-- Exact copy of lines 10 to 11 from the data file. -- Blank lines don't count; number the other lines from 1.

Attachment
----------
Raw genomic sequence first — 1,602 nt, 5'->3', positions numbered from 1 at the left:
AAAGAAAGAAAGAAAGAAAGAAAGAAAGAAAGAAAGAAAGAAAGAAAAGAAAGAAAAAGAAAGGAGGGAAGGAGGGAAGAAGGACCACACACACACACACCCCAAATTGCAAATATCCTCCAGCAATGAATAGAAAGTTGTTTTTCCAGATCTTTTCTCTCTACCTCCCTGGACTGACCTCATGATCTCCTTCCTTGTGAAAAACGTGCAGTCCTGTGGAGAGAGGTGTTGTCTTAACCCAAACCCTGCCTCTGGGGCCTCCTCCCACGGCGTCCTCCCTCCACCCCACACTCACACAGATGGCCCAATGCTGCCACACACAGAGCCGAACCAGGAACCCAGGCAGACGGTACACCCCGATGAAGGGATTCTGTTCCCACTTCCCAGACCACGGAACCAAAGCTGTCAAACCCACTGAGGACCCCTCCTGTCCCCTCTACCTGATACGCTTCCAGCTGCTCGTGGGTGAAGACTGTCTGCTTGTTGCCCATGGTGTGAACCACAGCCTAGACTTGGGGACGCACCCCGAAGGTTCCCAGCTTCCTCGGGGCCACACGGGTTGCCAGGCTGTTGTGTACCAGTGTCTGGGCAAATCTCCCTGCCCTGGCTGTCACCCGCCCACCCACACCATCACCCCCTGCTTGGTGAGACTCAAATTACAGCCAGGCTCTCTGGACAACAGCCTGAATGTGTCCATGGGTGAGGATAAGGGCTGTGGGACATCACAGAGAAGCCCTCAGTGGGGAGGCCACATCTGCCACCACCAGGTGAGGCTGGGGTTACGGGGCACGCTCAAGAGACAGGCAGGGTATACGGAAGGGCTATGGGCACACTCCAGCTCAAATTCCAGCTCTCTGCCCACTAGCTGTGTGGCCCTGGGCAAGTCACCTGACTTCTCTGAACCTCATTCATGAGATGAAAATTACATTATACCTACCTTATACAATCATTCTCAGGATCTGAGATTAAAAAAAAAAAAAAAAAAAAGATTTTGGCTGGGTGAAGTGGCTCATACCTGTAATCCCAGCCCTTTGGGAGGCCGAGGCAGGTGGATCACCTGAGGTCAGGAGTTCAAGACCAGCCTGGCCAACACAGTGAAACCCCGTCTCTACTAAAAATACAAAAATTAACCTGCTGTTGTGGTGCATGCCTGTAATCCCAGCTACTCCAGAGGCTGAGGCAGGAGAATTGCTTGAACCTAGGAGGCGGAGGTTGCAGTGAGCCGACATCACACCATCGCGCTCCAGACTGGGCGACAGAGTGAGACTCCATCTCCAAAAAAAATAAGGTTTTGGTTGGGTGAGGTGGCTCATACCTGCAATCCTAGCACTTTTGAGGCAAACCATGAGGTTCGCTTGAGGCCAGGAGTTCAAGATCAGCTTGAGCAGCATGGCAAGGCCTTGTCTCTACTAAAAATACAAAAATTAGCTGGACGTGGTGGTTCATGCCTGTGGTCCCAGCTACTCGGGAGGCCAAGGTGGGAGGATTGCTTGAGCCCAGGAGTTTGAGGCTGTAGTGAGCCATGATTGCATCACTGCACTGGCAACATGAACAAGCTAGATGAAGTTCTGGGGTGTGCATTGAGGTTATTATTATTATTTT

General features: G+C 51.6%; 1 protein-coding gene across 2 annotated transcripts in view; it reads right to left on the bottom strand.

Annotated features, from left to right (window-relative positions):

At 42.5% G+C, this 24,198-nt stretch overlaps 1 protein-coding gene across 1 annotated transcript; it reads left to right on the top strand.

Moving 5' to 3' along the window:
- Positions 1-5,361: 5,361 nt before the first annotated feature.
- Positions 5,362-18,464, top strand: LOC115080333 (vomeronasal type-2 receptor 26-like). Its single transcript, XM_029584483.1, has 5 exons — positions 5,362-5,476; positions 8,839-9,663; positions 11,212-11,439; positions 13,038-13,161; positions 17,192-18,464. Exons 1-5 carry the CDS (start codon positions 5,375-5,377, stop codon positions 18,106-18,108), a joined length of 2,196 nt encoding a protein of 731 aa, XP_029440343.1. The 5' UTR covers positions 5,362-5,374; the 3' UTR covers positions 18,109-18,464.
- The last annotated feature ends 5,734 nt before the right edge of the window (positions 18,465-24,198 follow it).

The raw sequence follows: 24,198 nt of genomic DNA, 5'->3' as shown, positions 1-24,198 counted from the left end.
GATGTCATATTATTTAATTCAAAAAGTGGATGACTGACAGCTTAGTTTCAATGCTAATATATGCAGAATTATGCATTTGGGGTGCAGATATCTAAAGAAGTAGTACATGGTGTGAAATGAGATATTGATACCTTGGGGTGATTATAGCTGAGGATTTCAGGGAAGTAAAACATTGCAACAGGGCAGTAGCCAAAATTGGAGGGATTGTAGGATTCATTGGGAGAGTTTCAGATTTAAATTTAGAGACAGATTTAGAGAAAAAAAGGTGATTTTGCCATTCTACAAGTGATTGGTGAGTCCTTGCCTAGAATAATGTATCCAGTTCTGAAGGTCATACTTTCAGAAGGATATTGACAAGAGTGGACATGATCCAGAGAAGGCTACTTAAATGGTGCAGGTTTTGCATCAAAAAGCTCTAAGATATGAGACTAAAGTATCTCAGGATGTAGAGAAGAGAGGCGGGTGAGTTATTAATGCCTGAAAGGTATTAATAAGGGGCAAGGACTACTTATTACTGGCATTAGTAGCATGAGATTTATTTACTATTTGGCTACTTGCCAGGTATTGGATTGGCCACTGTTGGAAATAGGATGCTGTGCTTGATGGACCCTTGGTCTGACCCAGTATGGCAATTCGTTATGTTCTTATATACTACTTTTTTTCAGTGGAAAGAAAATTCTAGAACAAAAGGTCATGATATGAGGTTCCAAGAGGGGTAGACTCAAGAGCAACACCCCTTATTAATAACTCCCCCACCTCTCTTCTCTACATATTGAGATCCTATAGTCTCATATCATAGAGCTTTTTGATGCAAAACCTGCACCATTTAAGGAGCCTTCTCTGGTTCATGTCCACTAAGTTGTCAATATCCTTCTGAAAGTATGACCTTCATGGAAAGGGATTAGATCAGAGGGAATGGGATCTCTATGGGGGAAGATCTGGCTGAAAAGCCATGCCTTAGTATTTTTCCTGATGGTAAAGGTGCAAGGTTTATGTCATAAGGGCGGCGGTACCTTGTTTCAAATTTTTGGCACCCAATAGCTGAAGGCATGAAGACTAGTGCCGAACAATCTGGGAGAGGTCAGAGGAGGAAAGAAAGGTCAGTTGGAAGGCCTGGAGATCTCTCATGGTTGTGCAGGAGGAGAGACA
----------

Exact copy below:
The raw sequence follows: 24,198 nt of genomic DNA, 5'->3' as shown, positions 1-24,198 counted from the left end.
GATGTCATATTATTTAATTCAAAAAGTGGATGACTGACAGCTTAGTTTCAATGCTAATATATGCAGAATTATGCATTTGGGGTGCAGATATCTAAAGAAGTAGTACATGGTGTGAAATGAGATATTGATACCTTGGGGTGATTATAGCTGAGGATTTCAGGGAAGTAAAACATTGCAACAGGGCAGTAGCCAAAATTGGAGGGATTGTAGGATTCATTGGGAGAGTTTCAGATTTAAATTTAGAGACAGATTTAGAGAAAAAAAGGTGATTTTGCCATTCTACAAGTGATTGGTGAGTCCTTGCCTAGAATAATGTATCCAGTTCTGAAGGTCATACTTTCAGAAGGATATTGACAAGAGTGGACATGATCCAGAGAAGGCTACTTAAATGGTGCAGGTTTTGCATCAAAAAGCTCTAAGATATGAGACTAAAGTATCTCAGGATGTAGAGAAGAGAGGCGGGTGAGTTATTAATGCCTGAAAGGTATTAATAAGGGGCAAGGACTACTTATTACTGGCATTAGTAGCATGAGATTTATTTACTATTTGGCTACTTGCCAGGTATTGGATTGGCCACTGTTGGAAATAGGATGCTGTGCTTGATGGACCCTTGGTCTGACCCAGTATGGCAATTCGTTATGTTCTTATATACTACTTTTTTTCAGTGGAAAGAAAATTCTAGAACAAAAGGTCATGATATGAGGTTCCAAGAGGGGTAGACTCAAGAGCAACACCCCTTATTAATAACTCCCCCACCTCTCTTCTCTACATATTGAGATCCTATAGTCTCATATCATAGAGCTTTTTGATGCAAAACCTGCACCATTTAAGGAGCCTTCTCTGGTTCATGTCCACTAAGTTGTCAATATCCTTCTGAAAGTATGACCTTCATGGAAAGGGATTAGATCAGAGGGAATGGGATCTCTATGGGGGAAGATCTGGCTGAAAAGCCATGCCTTAGTATTTTTCCTGATGGTAAAGGTGCAAGGTTTATGTCATAAGGGCGGCGGTACCTTGTTTCAAATTTTTGGCACCCAATAGCTGAAGGCATGAAGACTAGTGCCGAACAATCTGGGAGAGGTCAGAGGAGGAAAGAAAGGTCAGTTGGAAGGCCTGGAGATCTCTCATGGTTGTGCAGGAGGAGAGACA